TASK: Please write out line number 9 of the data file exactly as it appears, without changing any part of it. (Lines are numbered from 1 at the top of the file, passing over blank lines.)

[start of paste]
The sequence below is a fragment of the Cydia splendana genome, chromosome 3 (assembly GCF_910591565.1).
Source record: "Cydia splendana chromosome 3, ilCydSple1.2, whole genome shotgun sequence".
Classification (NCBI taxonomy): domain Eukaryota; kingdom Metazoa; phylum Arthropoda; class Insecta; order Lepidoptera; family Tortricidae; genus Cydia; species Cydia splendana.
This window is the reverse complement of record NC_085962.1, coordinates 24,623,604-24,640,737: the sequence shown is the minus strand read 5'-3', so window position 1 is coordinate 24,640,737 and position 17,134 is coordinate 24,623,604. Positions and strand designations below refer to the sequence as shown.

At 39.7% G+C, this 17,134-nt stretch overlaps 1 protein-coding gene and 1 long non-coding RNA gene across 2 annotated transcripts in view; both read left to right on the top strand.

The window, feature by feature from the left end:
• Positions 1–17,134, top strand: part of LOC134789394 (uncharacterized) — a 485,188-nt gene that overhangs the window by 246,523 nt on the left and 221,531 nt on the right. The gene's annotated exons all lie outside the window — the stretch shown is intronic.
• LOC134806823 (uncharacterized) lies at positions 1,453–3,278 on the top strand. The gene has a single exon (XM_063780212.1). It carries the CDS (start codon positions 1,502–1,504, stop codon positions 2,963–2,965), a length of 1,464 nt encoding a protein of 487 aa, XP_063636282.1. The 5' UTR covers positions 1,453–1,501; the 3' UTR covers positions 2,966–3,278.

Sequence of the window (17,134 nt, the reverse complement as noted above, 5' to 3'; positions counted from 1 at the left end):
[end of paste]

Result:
Sequence of the window (17,134 nt, the reverse complement as noted above, 5' to 3'; positions counted from 1 at the left end):